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Contingent and Business Interruption Coverage
Published  03/8/2012 | Commercial Lines

If Your Business Is Dependent On Suppliers, Contingent Business Interruption Insurance May Have You Covered

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          Disaster Preparation and Recovery

Although U.S.-based businesses may not be physically affected by natural disasters in other parts of the world, they may be financially affected if they are subject to losses due to interdependencies with oversea suppliers.
 
Damage to Japanese manufacturing facilities, roads, railroads and ports resulted in unfulfilled supplies of products and component parts following the Fukushima quake in March 2011. As a result, American companies scrambled to find alternate suppliers, some of whom charged higher prices.
 
Business owners who depend heavily on suppliers should have Contingent Business Interruption (CBI) insurance and Contingent Extra Expense coverage. CBI often covers losses that occur far away from the physical location of the business owner’s properties. CBI and contingent extra expense coverage reimburse lost profits and extra expenses resulting from an interruption of business at the premises of a customer or supplier. Business owners can get protection against a set list of suppliers or purchase blanket coverage protecting any supplier’s shutdown. Some companies do not offer blanket worldwide unnamed cover so insureds should check with their insurer.
 
CBI insurance, also known as Contingent Business Income insurance or Dependent Properties insurance, is usually triggered by physical damage to a customer’s or supplier’s property or to property on which the insured company depends to attract customers. Contingent Business Interruption excludes flood and earthquake. Those coverages must be added and typically carry a sublimit and specific deductibles.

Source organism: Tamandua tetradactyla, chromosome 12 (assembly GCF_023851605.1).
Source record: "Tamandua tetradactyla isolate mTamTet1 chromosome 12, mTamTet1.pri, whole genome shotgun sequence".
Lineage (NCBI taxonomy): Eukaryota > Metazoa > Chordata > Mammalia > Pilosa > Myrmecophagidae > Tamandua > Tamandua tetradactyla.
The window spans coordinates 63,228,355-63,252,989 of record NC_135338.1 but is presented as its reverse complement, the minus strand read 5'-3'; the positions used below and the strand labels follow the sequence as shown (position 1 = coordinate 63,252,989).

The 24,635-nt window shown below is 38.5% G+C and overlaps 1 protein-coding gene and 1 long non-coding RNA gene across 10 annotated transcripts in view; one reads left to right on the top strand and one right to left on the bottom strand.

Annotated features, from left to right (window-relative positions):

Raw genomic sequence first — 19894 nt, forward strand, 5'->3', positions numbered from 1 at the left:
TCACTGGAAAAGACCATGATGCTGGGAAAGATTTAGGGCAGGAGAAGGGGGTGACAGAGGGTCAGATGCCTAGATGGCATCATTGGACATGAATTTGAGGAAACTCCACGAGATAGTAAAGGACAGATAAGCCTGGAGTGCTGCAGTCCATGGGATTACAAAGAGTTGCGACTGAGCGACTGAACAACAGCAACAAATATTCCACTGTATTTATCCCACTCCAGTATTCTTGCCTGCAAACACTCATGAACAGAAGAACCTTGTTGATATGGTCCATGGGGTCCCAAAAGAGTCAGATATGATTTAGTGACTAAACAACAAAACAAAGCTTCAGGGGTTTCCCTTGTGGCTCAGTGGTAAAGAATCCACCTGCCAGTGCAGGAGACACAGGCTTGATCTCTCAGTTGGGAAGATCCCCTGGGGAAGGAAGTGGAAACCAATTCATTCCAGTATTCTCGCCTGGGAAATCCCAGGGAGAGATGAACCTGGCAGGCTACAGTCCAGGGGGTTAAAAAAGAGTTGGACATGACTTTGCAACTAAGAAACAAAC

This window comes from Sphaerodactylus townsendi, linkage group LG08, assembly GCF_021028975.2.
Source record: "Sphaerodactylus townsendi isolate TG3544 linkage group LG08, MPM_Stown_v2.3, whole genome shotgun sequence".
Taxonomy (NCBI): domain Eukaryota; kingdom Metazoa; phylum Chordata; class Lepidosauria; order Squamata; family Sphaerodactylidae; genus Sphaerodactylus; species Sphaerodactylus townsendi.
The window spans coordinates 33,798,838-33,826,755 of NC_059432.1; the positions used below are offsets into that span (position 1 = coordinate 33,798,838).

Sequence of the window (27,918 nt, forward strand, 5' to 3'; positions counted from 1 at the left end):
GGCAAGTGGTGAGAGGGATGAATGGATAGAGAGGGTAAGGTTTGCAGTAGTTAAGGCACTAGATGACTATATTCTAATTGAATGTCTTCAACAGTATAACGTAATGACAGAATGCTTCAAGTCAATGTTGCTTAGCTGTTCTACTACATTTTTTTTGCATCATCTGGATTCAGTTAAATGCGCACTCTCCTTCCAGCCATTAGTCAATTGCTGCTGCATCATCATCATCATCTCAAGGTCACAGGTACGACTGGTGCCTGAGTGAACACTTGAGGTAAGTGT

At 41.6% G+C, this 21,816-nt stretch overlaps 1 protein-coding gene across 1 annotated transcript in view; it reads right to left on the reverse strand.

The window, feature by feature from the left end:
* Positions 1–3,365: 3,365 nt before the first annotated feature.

What If a Disaster Happened In the U.S.?
While Contingent Business Interruption insurance is important for a business that depends on suppliers, businesses also need to remember the need for Business Interruption insurance. A business that has to close down completely while its premises are being repaired may lose out to competitors. A quick resumption of business after a disaster is essential.
 
Business Interruption insurance compensates you for lost income if your company has to vacate the premises due to disaster-related damage that is covered under your property insurance policy. Business Interruption insurance covers the profits you would have earned, based on your financial records, had the disaster not occurred. The policy also covers operating expenses, like electricity, that continue even though business activities have come to a temporary halt.
 
Make sure the policy limits are sufficient to cover your company for more than a few days. After a major disaster, it can take more time than many people anticipate to get the business back on track. There is generally a 48-hour waiting period before Business Interruption coverage kicks in.
 
Extra Expense insurance is also important as it reimburses your company for a reasonable sum of money that it spends, over and above normal operating expenses, to avoid having to shut down during the restoration period. Usually extra expenses will be paid if they help to decrease business interruption costs. In some instances, extra expense insurance alone may provide sufficient coverage, without the purchase of Business Interruption insurance.
 
Earthquakes and floods are not covered under a standard businessowners policy (BOP). These coverages must be purchased separately in order for both Business Interruption and Contingent Business Interruption insurance to apply.

Courtesy of the Insurance Information Institute